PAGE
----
Liked by 1 person

    1. We are, well I am, fed up with summer, but Spring has this sense of renewal, a milder version. Our September, (Springtime) can give you warm days, and plenty of sun, but it doesn’t have the bite and awful humidity that summer carries. That makes it enjoyable. Warmth we can deal with, high heat and high humidity make it pretty difficult to breath. So feelings of spring are very welcome. I will go over and check out yours! Thanks for being a loyal contributor, Manja. ❤

      Liked by 1 person

    1. It is true, Vero! They are heard down here, particularly if you have many friends in the North! So happy to have more Northern hemispherians like you participate. Any signs of Spring in your region?

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  2. Happy Autumn for those of you in the “Deep South”! I also hope Australia is recovering as best as possible from those dual cyclones, Trevor and Veronica. It’s bad enough when one massive storm hits; it’s even worse if two hit at the same time.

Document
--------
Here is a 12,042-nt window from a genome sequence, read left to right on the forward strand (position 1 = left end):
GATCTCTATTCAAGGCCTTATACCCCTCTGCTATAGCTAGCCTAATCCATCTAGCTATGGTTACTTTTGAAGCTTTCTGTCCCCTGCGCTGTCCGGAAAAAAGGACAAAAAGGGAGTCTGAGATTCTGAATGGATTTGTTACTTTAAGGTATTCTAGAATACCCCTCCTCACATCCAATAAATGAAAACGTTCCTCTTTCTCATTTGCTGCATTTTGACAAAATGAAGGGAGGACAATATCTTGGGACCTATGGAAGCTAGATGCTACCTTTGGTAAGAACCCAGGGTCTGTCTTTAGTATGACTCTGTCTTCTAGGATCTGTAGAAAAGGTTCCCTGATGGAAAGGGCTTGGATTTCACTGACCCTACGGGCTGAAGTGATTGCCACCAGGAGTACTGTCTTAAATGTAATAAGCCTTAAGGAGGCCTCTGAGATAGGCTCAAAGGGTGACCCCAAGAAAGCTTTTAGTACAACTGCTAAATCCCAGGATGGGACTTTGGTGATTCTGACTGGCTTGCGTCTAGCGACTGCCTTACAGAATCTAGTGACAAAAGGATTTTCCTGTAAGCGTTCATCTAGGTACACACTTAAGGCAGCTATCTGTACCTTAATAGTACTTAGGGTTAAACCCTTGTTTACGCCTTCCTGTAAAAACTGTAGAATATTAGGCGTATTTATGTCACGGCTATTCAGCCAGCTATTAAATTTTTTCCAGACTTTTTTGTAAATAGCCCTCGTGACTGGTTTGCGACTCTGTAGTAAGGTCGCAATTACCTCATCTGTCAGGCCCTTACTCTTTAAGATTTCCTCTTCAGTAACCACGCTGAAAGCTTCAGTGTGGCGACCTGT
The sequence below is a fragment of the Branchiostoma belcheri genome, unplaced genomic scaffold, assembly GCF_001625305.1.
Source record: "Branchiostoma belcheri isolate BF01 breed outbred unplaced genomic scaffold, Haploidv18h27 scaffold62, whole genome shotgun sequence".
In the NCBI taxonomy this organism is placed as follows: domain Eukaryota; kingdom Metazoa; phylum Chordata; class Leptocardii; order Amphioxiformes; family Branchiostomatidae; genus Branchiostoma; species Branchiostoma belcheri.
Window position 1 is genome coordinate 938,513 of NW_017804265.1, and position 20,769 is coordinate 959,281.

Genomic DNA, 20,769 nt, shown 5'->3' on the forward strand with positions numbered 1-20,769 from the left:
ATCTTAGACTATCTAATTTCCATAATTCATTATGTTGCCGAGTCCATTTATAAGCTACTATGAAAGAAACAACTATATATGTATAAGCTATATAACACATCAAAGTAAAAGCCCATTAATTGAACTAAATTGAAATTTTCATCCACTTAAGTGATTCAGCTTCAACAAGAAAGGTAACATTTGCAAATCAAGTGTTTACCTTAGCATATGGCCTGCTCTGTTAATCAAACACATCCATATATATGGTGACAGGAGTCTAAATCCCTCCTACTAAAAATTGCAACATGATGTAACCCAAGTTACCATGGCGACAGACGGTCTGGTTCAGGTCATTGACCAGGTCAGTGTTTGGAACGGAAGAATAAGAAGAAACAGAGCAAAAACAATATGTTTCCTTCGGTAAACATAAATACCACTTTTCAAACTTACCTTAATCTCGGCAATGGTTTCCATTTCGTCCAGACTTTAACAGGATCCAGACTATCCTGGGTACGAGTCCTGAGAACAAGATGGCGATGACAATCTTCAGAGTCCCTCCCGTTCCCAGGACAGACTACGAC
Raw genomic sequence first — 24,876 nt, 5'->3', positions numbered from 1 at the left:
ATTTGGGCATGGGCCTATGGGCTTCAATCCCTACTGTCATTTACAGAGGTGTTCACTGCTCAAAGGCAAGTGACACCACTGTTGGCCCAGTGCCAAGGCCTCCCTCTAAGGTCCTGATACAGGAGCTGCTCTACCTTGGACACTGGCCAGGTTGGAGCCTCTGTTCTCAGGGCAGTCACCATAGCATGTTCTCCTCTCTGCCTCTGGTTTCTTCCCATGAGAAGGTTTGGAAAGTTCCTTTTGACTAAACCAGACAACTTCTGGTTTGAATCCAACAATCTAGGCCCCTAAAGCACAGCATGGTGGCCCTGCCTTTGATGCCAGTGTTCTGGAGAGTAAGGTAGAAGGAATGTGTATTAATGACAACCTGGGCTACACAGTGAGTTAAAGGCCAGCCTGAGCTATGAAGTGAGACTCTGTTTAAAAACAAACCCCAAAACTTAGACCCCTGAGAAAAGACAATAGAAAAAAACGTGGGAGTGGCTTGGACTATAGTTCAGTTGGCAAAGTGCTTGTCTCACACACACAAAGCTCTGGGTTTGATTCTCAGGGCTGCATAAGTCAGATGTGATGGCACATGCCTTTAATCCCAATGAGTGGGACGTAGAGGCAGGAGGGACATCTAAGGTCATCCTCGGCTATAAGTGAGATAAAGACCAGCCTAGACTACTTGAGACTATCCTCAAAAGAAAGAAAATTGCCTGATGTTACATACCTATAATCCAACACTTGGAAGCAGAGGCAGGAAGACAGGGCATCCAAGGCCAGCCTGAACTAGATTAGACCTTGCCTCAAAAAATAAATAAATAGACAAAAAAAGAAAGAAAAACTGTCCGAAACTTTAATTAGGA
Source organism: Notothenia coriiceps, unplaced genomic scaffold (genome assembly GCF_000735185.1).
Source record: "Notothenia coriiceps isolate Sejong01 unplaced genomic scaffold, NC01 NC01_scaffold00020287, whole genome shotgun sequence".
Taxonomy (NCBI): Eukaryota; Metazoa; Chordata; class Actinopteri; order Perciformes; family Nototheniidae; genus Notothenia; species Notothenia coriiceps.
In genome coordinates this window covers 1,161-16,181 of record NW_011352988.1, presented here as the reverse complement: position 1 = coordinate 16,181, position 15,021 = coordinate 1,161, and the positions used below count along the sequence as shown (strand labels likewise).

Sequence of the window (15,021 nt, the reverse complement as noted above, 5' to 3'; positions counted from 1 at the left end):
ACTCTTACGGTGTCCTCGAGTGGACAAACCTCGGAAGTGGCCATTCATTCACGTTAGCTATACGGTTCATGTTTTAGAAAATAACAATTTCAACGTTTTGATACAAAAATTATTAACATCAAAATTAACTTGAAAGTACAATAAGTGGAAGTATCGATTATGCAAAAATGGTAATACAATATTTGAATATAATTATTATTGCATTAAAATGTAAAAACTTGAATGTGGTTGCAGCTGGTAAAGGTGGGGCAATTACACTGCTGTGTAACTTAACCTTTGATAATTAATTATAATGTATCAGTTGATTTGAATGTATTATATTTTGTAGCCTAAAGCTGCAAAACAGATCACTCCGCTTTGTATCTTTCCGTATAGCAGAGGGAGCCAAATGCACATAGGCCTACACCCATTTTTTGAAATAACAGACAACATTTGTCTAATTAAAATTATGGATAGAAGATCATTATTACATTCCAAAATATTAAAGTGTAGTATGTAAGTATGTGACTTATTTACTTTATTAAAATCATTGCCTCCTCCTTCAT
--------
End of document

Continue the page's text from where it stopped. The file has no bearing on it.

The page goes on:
Liked by 1 person

    1. Thank you, Alejandro. I never thought of us being in the deep south! Haha! But we are! Although one could think of another connotation to that idiom with the gun control debate raging around the world, at the moment. Just to clarify with the cyclones: Northern Australians face the prospect of cyclones for the duration of the cyclone season, which is about 5 months every year. We can be somewhat philosophical about it. Our houses are cyclone proof, and most of us know what to do to protect one’s house and manage cyclonic winds when they hit, so it is only the older buildings or farms that suffer damage. The flooding that follows the cyclone effects the most damage, usually to all structures. Thanks for your kind wishes.